Other ISPs have outright blocked entire websites and services because they own competitive websites and services. Google wallet was 100% blocked by a provider because they were competition with their own service.  It's entirely possible your ISP blocks your access to this game entirely, or forces Wargaming to pay up so you can access it.  This price increase again will be passed onto you.  Same story with any game, service, or website on the internet. 

 

 

 

 

Well, part of that is/was true.  There have been instances of ISPs throttling or blocking certain things in the past.  How about now?  I can name lots of things that previously occurred that don't anymore.  And furthermore, it's less likely because the issue has been brought to the public's attention, making such practices less likely for fear of media/public backlash.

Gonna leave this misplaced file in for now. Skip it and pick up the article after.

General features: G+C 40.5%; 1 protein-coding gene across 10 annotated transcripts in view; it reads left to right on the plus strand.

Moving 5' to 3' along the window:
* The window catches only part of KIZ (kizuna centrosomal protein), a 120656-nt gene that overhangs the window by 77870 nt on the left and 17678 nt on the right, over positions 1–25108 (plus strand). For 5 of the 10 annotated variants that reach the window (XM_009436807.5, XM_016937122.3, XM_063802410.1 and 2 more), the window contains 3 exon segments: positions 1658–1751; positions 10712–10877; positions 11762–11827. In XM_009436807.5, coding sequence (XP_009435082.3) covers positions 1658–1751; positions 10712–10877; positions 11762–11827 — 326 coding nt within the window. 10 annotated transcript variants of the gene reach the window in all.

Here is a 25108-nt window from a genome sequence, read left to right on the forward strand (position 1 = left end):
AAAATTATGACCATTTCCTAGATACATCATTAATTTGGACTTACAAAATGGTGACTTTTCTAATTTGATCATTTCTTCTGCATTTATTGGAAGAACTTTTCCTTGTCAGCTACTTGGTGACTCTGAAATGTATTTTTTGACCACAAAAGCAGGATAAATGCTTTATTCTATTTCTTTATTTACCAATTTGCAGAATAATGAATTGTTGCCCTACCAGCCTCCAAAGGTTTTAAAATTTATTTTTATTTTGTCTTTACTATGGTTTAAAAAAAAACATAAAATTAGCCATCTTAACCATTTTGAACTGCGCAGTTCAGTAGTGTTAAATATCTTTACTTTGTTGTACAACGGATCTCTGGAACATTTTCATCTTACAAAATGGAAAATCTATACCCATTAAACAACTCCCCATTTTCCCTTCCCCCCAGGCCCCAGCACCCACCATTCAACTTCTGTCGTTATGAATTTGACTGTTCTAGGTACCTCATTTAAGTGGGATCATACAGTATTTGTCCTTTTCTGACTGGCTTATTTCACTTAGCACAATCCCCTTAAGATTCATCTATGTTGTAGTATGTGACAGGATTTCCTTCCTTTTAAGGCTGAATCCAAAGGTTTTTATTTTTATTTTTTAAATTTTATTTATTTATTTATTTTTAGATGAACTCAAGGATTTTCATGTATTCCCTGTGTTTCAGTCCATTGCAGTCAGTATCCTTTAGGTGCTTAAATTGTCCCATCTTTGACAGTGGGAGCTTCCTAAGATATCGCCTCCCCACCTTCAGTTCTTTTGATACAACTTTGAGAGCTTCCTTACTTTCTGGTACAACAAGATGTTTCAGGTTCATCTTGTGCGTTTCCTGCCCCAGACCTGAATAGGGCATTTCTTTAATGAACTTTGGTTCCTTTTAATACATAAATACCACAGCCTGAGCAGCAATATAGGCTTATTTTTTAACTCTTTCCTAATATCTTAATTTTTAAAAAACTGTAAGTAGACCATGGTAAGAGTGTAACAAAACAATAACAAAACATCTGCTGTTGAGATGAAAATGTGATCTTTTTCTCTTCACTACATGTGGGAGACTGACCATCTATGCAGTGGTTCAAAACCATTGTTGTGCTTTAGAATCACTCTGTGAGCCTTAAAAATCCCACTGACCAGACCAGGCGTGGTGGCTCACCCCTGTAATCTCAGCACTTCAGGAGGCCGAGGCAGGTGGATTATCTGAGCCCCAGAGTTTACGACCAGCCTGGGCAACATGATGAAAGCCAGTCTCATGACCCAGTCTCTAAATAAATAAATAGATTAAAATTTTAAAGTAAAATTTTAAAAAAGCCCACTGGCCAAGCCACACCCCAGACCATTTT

Google and other such major companies don't need ISP access to the Internet.  They access it through the backbone so that point is pretty much moot.  And they spent millions of dollars lobbying in order to fight the misinformation and blatant lies and scare tactics of the net neutrality side.  You know, the people that were saying that the internet would be broken, crippled, shut off or never be the same after the repeal?  Despite the fact that the internet would simply revert to 2014 era rules.  The same constant fear-mongering and crying wolf that has created climate change denial?